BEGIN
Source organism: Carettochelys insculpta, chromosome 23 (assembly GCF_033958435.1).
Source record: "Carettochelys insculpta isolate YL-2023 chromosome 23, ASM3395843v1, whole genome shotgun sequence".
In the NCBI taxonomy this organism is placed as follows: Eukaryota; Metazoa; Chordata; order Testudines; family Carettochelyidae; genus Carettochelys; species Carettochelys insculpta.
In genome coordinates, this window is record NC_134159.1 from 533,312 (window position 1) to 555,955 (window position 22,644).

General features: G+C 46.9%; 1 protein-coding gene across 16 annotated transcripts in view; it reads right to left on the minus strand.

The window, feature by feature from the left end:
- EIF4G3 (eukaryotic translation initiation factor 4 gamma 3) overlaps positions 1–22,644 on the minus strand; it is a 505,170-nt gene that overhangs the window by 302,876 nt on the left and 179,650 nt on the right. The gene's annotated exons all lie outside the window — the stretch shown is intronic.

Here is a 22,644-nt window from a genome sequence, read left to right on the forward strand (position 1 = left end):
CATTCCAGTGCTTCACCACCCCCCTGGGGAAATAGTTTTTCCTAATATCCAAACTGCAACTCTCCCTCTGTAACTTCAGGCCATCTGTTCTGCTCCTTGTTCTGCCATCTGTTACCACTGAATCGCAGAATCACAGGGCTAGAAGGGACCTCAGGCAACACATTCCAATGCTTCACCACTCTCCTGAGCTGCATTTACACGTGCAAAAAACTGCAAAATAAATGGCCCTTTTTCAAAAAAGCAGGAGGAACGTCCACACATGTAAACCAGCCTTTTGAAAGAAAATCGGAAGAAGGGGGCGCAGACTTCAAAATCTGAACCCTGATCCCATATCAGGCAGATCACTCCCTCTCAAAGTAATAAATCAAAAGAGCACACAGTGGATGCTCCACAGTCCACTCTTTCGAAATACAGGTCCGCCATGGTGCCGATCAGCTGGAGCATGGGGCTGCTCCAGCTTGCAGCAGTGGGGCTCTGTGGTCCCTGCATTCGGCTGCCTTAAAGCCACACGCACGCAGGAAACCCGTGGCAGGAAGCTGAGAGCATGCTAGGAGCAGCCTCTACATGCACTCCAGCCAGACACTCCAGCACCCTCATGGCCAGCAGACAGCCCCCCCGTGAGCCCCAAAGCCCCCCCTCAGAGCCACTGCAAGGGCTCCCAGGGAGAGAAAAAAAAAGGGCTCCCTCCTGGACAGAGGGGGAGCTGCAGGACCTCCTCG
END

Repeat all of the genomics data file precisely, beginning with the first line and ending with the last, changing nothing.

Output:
Source organism: Carettochelys insculpta, chromosome 23 (assembly GCF_033958435.1).
Source record: "Carettochelys insculpta isolate YL-2023 chromosome 23, ASM3395843v1, whole genome shotgun sequence".
In the NCBI taxonomy this organism is placed as follows: Eukaryota; Metazoa; Chordata; order Testudines; family Carettochelyidae; genus Carettochelys; species Carettochelys insculpta.
In genome coordinates, this window is record NC_134159.1 from 533,312 (window position 1) to 555,955 (window position 22,644).

General features: G+C 46.9%; 1 protein-coding gene across 16 annotated transcripts in view; it reads right to left on the minus strand.

The window, feature by feature from the left end:
- EIF4G3 (eukaryotic translation initiation factor 4 gamma 3) overlaps positions 1–22,644 on the minus strand; it is a 505,170-nt gene that overhangs the window by 302,876 nt on the left and 179,650 nt on the right. The gene's annotated exons all lie outside the window — the stretch shown is intronic.

Here is a 22,644-nt window from a genome sequence, read left to right on the forward strand (position 1 = left end):
CATTCCAGTGCTTCACCACCCCCCTGGGGAAATAGTTTTTCCTAATATCCAAACTGCAACTCTCCCTCTGTAACTTCAGGCCATCTGTTCTGCTCCTTGTTCTGCCATCTGTTACCACTGAATCGCAGAATCACAGGGCTAGAAGGGACCTCAGGCAACACATTCCAATGCTTCACCACTCTCCTGAGCTGCATTTACACGTGCAAAAAACTGCAAAATAAATGGCCCTTTTTCAAAAAAGCAGGAGGAACGTCCACACATGTAAACCAGCCTTTTGAAAGAAAATCGGAAGAAGGGGGCGCAGACTTCAAAATCTGAACCCTGATCCCATATCAGGCAGATCACTCCCTCTCAAAGTAATAAATCAAAAGAGCACACAGTGGATGCTCCACAGTCCACTCTTTCGAAATACAGGTCCGCCATGGTGCCGATCAGCTGGAGCATGGGGCTGCTCCAGCTTGCAGCAGTGGGGCTCTGTGGTCCCTGCATTCGGCTGCCTTAAAGCCACACGCACGCAGGAAACCCGTGGCAGGAAGCTGAGAGCATGCTAGGAGCAGCCTCTACATGCACTCCAGCCAGACACTCCAGCACCCTCATGGCCAGCAGACAGCCCCCCCGTGAGCCCCAAAGCCCCCCCTCAGAGCCACTGCAAGGGCTCCCAGGGAGAGAAAAAAAAAGGGCTCCCTCCTGGACAGAGGGGGAGCTGCAGGACCTCCTCG